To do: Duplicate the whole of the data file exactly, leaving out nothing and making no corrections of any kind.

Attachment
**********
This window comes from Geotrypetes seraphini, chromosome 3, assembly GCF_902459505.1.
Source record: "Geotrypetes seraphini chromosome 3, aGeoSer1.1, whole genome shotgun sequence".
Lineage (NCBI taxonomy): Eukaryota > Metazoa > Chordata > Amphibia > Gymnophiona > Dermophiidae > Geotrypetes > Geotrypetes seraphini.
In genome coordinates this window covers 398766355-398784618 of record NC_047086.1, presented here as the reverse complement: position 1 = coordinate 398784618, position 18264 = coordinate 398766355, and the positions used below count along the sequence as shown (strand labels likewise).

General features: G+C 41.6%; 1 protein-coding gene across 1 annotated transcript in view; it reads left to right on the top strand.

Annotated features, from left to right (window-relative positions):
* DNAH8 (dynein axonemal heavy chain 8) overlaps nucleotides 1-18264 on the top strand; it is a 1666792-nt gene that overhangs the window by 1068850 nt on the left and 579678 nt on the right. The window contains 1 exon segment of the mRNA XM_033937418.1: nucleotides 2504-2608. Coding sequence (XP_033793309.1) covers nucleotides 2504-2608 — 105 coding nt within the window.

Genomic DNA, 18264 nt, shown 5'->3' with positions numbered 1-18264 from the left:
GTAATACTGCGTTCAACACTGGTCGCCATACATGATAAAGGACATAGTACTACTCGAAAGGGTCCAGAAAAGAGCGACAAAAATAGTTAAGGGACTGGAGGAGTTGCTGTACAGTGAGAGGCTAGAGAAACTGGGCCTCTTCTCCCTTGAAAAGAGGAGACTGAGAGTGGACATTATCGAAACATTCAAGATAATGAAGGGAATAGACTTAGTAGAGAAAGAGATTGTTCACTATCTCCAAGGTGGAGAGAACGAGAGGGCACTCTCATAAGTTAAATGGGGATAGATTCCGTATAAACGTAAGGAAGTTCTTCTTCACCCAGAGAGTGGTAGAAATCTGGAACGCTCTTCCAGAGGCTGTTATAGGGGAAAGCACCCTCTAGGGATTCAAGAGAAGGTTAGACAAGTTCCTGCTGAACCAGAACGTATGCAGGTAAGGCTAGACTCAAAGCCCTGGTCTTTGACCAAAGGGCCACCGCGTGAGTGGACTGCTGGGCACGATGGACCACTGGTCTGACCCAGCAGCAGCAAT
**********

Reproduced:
This window comes from Geotrypetes seraphini, chromosome 3, assembly GCF_902459505.1.
Source record: "Geotrypetes seraphini chromosome 3, aGeoSer1.1, whole genome shotgun sequence".
Lineage (NCBI taxonomy): Eukaryota > Metazoa > Chordata > Amphibia > Gymnophiona > Dermophiidae > Geotrypetes > Geotrypetes seraphini.
In genome coordinates this window covers 398766355-398784618 of record NC_047086.1, presented here as the reverse complement: position 1 = coordinate 398784618, position 18264 = coordinate 398766355, and the positions used below count along the sequence as shown (strand labels likewise).

General features: G+C 41.6%; 1 protein-coding gene across 1 annotated transcript in view; it reads left to right on the top strand.

Annotated features, from left to right (window-relative positions):
* DNAH8 (dynein axonemal heavy chain 8) overlaps nucleotides 1-18264 on the top strand; it is a 1666792-nt gene that overhangs the window by 1068850 nt on the left and 579678 nt on the right. The window contains 1 exon segment of the mRNA XM_033937418.1: nucleotides 2504-2608. Coding sequence (XP_033793309.1) covers nucleotides 2504-2608 — 105 coding nt within the window.

Genomic DNA, 18264 nt, shown 5'->3' with positions numbered 1-18264 from the left:
GTAATACTGCGTTCAACACTGGTCGCCATACATGATAAAGGACATAGTACTACTCGAAAGGGTCCAGAAAAGAGCGACAAAAATAGTTAAGGGACTGGAGGAGTTGCTGTACAGTGAGAGGCTAGAGAAACTGGGCCTCTTCTCCCTTGAAAAGAGGAGACTGAGAGTGGACATTATCGAAACATTCAAGATAATGAAGGGAATAGACTTAGTAGAGAAAGAGATTGTTCACTATCTCCAAGGTGGAGAGAACGAGAGGGCACTCTCATAAGTTAAATGGGGATAGATTCCGTATAAACGTAAGGAAGTTCTTCTTCACCCAGAGAGTGGTAGAAATCTGGAACGCTCTTCCAGAGGCTGTTATAGGGGAAAGCACCCTCTAGGGATTCAAGAGAAGGTTAGACAAGTTCCTGCTGAACCAGAACGTATGCAGGTAAGGCTAGACTCAAAGCCCTGGTCTTTGACCAAAGGGCCACCGCGTGAGTGGACTGCTGGGCACGATGGACCACTGGTCTGACCCAGCAGCAGCAAT